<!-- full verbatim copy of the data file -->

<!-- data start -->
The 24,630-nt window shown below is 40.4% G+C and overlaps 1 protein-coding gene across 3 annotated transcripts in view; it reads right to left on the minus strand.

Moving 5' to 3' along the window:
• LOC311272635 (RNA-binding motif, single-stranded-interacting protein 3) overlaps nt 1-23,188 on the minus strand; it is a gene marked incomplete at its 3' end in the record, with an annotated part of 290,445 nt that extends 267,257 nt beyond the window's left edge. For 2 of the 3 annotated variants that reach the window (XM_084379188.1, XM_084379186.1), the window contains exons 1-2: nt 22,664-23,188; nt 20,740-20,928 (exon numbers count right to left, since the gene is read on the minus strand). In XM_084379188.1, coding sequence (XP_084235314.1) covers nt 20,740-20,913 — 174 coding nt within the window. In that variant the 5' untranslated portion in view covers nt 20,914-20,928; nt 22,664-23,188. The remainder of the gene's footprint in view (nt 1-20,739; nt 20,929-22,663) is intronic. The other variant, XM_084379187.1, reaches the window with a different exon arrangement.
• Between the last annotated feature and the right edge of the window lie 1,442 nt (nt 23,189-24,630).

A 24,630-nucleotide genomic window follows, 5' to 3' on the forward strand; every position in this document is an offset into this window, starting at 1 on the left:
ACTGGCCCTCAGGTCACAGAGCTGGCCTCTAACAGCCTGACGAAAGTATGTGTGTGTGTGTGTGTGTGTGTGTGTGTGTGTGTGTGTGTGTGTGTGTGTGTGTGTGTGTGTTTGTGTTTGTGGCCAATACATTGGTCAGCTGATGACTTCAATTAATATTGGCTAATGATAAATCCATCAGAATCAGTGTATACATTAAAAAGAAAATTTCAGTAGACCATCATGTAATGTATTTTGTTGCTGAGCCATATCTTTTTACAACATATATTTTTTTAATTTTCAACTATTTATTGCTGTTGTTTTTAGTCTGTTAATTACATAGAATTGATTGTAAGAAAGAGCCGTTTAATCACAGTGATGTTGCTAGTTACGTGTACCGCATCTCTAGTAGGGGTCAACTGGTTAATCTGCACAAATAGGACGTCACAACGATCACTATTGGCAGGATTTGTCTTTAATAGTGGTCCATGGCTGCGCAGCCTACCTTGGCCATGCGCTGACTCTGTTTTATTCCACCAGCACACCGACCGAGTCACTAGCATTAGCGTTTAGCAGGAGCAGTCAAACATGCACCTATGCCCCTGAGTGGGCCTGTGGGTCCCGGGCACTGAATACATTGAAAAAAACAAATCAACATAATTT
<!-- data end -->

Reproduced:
The 24,630-nt window shown below is 40.4% G+C and overlaps 1 protein-coding gene across 3 annotated transcripts in view; it reads right to left on the minus strand.

Moving 5' to 3' along the window:
• LOC311272635 (RNA-binding motif, single-stranded-interacting protein 3) overlaps nt 1-23,188 on the minus strand; it is a gene marked incomplete at its 3' end in the record, with an annotated part of 290,445 nt that extends 267,257 nt beyond the window's left edge. For 2 of the 3 annotated variants that reach the window (XM_084379188.1, XM_084379186.1), the window contains exons 1-2: nt 22,664-23,188; nt 20,740-20,928 (exon numbers count right to left, since the gene is read on the minus strand). In XM_084379188.1, coding sequence (XP_084235314.1) covers nt 20,740-20,913 — 174 coding nt within the window. In that variant the 5' untranslated portion in view covers nt 20,914-20,928; nt 22,664-23,188. The remainder of the gene's footprint in view (nt 1-20,739; nt 20,929-22,663) is intronic. The other variant, XM_084379187.1, reaches the window with a different exon arrangement.
• Between the last annotated feature and the right edge of the window lie 1,442 nt (nt 23,189-24,630).

A 24,630-nucleotide genomic window follows, 5' to 3' on the forward strand; every position in this document is an offset into this window, starting at 1 on the left:
ACTGGCCCTCAGGTCACAGAGCTGGCCTCTAACAGCCTGACGAAAGTATGTGTGTGTGTGTGTGTGTGTGTGTGTGTGTGTGTGTGTGTGTGTGTGTGTGTGTGTGTGTGTTTGTGTTTGTGGCCAATACATTGGTCAGCTGATGACTTCAATTAATATTGGCTAATGATAAATCCATCAGAATCAGTGTATACATTAAAAAGAAAATTTCAGTAGACCATCATGTAATGTATTTTGTTGCTGAGCCATATCTTTTTACAACATATATTTTTTTAATTTTCAACTATTTATTGCTGTTGTTTTTAGTCTGTTAATTACATAGAATTGATTGTAAGAAAGAGCCGTTTAATCACAGTGATGTTGCTAGTTACGTGTACCGCATCTCTAGTAGGGGTCAACTGGTTAATCTGCACAAATAGGACGTCACAACGATCACTATTGGCAGGATTTGTCTTTAATAGTGGTCCATGGCTGCGCAGCCTACCTTGGCCATGCGCTGACTCTGTTTTATTCCACCAGCACACCGACCGAGTCACTAGCATTAGCGTTTAGCAGGAGCAGTCAAACATGCACCTATGCCCCTGAGTGGGCCTGTGGGTCCCGGGCACTGAATACATTGAAAAAAACAAATCAACATAATTT